Earlier this summer, Gov. Jennifer Granholm called for aggressive action to prevent Asian Carp from entering the Great Lakes, saying â€œWe must use every available tool at our disposal to protect the Great Lakes, including closing the locks, expanding eDNA testing and applying additional rotenone as necessary.â€
That prompted the Ann Arbor Chronicle’s local history expert Laura Bien to dig up a previous case of using rotenone on Ford Lake. She begins:
In 1973, the Michigan Department of Natural Resources wanted to turn Ypsilanti’s Ford Lake into a fisherman’s paradise. They planned to stock it with muskellunge, rainbow trout, and large- and smallmouth bass.
The only problem was the lake’s population of â€œrough fishâ€ â€“ mostly the common carp, plus bullheads and suckers. Carp are not native to Michigan. They were introduced in the late 19th century by the era-equivalent of the DNR as a valuable food fish that was cheap to keep on artificial ponds dug on farmers’ land. The farmers’ aquaculture projects inevitably spilled into Michigan waterways.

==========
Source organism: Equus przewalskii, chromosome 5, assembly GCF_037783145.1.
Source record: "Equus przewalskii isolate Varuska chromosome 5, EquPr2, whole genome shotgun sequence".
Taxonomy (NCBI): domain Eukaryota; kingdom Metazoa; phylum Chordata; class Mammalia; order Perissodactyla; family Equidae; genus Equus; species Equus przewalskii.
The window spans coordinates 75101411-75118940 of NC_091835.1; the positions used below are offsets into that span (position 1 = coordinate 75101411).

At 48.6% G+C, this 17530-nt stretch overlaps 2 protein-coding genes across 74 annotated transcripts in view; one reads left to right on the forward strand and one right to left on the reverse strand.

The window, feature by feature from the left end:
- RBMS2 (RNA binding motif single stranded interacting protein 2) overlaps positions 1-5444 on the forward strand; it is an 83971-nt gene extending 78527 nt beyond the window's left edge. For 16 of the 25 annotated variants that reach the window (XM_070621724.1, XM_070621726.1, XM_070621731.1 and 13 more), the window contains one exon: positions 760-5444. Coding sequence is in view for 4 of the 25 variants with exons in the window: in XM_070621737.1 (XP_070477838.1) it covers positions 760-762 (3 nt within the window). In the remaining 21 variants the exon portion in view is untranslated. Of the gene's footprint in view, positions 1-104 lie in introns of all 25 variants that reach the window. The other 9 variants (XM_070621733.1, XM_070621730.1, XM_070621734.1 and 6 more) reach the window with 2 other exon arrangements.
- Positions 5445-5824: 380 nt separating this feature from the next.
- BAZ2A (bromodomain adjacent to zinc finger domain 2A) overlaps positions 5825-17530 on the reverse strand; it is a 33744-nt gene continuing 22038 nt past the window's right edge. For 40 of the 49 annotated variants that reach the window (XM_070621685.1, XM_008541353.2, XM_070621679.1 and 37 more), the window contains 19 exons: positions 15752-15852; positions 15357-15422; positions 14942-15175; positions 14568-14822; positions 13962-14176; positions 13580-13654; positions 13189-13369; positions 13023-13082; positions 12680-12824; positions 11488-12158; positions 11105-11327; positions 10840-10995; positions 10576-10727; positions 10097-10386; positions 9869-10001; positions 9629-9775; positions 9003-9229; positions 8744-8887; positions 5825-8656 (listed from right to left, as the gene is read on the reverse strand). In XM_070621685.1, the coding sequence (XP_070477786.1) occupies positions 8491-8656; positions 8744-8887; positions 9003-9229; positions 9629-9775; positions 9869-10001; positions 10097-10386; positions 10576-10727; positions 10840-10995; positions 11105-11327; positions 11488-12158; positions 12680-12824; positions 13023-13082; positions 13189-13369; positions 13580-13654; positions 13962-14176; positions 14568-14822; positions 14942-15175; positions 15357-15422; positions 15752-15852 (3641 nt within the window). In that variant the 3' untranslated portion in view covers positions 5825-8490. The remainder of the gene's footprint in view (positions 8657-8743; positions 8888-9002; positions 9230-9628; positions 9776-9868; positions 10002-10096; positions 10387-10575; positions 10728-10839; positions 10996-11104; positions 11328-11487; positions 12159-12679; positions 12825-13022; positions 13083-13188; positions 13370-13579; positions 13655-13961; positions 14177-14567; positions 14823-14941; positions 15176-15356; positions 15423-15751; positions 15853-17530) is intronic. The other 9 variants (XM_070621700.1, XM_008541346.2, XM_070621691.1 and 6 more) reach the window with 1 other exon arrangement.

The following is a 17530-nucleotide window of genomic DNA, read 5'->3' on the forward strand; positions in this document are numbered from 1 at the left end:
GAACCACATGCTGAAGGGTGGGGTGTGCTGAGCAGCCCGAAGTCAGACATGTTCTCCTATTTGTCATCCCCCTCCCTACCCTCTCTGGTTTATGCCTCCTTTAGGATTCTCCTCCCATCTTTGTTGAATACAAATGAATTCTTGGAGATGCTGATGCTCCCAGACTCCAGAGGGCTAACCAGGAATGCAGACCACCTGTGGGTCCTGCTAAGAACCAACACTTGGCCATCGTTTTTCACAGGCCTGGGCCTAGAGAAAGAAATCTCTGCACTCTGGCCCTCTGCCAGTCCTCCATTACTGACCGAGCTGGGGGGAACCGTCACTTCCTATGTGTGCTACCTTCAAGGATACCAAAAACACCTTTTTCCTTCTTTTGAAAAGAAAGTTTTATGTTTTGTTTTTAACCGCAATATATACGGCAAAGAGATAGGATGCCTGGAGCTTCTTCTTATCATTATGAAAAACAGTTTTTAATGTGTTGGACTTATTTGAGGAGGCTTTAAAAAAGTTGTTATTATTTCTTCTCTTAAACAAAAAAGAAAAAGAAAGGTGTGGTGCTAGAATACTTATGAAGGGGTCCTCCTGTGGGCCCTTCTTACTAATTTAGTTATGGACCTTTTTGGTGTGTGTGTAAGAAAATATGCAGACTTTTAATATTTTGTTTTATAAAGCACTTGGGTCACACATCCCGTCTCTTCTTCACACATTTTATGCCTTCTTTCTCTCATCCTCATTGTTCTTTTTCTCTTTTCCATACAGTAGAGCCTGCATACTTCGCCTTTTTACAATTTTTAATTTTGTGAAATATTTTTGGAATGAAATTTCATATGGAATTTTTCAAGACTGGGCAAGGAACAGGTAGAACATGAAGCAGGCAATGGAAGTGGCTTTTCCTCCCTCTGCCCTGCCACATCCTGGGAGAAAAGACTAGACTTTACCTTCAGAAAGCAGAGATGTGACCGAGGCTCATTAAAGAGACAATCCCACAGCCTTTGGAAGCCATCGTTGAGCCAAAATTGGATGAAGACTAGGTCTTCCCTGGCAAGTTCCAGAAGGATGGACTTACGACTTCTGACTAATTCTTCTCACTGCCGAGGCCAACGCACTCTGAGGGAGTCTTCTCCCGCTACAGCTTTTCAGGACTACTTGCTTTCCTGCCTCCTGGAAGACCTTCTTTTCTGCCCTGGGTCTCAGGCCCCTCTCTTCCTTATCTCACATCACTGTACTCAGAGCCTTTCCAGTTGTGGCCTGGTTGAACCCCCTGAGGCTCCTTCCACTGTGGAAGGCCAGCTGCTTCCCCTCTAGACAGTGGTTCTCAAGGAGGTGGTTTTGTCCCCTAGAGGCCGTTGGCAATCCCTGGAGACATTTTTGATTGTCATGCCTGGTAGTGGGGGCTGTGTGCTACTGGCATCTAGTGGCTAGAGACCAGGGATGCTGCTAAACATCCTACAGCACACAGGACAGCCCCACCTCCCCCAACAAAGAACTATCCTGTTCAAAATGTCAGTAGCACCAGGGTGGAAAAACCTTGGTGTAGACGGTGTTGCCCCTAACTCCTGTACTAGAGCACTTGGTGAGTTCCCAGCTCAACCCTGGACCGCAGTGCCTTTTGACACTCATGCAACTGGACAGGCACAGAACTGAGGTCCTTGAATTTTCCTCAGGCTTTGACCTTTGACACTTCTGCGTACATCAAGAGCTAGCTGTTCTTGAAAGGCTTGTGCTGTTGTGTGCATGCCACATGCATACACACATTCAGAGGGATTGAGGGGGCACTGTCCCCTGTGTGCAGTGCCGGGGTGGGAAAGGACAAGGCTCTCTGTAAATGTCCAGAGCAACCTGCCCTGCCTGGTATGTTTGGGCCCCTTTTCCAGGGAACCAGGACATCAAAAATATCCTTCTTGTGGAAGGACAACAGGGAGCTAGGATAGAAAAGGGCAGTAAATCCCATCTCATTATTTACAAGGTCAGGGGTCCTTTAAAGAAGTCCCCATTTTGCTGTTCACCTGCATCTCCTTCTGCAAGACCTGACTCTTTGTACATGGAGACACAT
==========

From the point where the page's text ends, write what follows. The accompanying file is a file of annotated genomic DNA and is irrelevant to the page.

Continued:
A century later, the DNR planned to douse Ford Lake with the piscicide rotenone to kill the carp and other rough fish, then whisk the remains into the Ypsilanti Township landfill and restock the pond.